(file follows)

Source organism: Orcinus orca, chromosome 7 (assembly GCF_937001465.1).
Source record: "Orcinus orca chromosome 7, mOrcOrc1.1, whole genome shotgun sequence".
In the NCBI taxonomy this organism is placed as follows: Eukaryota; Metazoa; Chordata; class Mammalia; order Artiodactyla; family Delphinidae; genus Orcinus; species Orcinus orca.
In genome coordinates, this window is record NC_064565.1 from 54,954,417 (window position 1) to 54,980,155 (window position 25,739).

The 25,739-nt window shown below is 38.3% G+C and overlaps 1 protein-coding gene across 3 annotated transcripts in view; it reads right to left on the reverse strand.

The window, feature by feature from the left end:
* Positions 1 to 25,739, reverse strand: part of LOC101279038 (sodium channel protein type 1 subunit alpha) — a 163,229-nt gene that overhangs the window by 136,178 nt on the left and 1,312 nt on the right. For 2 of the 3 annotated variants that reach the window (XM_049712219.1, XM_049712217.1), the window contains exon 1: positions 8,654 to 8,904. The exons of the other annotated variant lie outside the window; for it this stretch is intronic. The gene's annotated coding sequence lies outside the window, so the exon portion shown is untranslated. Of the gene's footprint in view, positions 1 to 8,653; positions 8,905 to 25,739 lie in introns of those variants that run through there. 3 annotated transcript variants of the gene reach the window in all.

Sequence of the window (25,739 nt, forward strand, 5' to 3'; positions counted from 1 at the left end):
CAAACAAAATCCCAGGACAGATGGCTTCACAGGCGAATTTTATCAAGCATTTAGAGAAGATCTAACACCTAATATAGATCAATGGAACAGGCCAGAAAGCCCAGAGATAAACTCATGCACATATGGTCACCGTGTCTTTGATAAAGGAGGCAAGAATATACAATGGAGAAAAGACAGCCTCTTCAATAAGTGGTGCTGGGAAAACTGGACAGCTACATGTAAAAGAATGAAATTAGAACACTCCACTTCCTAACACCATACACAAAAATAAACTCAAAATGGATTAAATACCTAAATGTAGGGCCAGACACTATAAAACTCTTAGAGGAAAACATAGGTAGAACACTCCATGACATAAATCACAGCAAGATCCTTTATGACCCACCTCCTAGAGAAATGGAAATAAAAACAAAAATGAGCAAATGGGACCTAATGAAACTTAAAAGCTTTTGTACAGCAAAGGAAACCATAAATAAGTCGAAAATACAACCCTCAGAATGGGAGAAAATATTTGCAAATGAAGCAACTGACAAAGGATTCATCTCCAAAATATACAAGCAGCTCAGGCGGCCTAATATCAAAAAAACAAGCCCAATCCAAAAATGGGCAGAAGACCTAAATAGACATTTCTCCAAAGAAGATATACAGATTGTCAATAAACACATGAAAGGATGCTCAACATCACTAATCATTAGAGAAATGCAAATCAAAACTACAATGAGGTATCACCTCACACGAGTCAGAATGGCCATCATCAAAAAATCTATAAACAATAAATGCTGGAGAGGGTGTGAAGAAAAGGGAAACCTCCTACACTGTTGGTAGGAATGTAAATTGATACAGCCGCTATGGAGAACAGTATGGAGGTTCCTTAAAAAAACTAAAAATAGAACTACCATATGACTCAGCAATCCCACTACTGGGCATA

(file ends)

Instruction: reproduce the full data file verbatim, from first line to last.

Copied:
Source organism: Orcinus orca, chromosome 7 (assembly GCF_937001465.1).
Source record: "Orcinus orca chromosome 7, mOrcOrc1.1, whole genome shotgun sequence".
In the NCBI taxonomy this organism is placed as follows: Eukaryota; Metazoa; Chordata; class Mammalia; order Artiodactyla; family Delphinidae; genus Orcinus; species Orcinus orca.
In genome coordinates, this window is record NC_064565.1 from 54,954,417 (window position 1) to 54,980,155 (window position 25,739).

The 25,739-nt window shown below is 38.3% G+C and overlaps 1 protein-coding gene across 3 annotated transcripts in view; it reads right to left on the reverse strand.

The window, feature by feature from the left end:
* Positions 1 to 25,739, reverse strand: part of LOC101279038 (sodium channel protein type 1 subunit alpha) — a 163,229-nt gene that overhangs the window by 136,178 nt on the left and 1,312 nt on the right. For 2 of the 3 annotated variants that reach the window (XM_049712219.1, XM_049712217.1), the window contains exon 1: positions 8,654 to 8,904. The exons of the other annotated variant lie outside the window; for it this stretch is intronic. The gene's annotated coding sequence lies outside the window, so the exon portion shown is untranslated. Of the gene's footprint in view, positions 1 to 8,653; positions 8,905 to 25,739 lie in introns of those variants that run through there. 3 annotated transcript variants of the gene reach the window in all.

Sequence of the window (25,739 nt, forward strand, 5' to 3'; positions counted from 1 at the left end):
CAAACAAAATCCCAGGACAGATGGCTTCACAGGCGAATTTTATCAAGCATTTAGAGAAGATCTAACACCTAATATAGATCAATGGAACAGGCCAGAAAGCCCAGAGATAAACTCATGCACATATGGTCACCGTGTCTTTGATAAAGGAGGCAAGAATATACAATGGAGAAAAGACAGCCTCTTCAATAAGTGGTGCTGGGAAAACTGGACAGCTACATGTAAAAGAATGAAATTAGAACACTCCACTTCCTAACACCATACACAAAAATAAACTCAAAATGGATTAAATACCTAAATGTAGGGCCAGACACTATAAAACTCTTAGAGGAAAACATAGGTAGAACACTCCATGACATAAATCACAGCAAGATCCTTTATGACCCACCTCCTAGAGAAATGGAAATAAAAACAAAAATGAGCAAATGGGACCTAATGAAACTTAAAAGCTTTTGTACAGCAAAGGAAACCATAAATAAGTCGAAAATACAACCCTCAGAATGGGAGAAAATATTTGCAAATGAAGCAACTGACAAAGGATTCATCTCCAAAATATACAAGCAGCTCAGGCGGCCTAATATCAAAAAAACAAGCCCAATCCAAAAATGGGCAGAAGACCTAAATAGACATTTCTCCAAAGAAGATATACAGATTGTCAATAAACACATGAAAGGATGCTCAACATCACTAATCATTAGAGAAATGCAAATCAAAACTACAATGAGGTATCACCTCACACGAGTCAGAATGGCCATCATCAAAAAATCTATAAACAATAAATGCTGGAGAGGGTGTGAAGAAAAGGGAAACCTCCTACACTGTTGGTAGGAATGTAAATTGATACAGCCGCTATGGAGAACAGTATGGAGGTTCCTTAAAAAAACTAAAAATAGAACTACCATATGACTCAGCAATCCCACTACTGGGCATA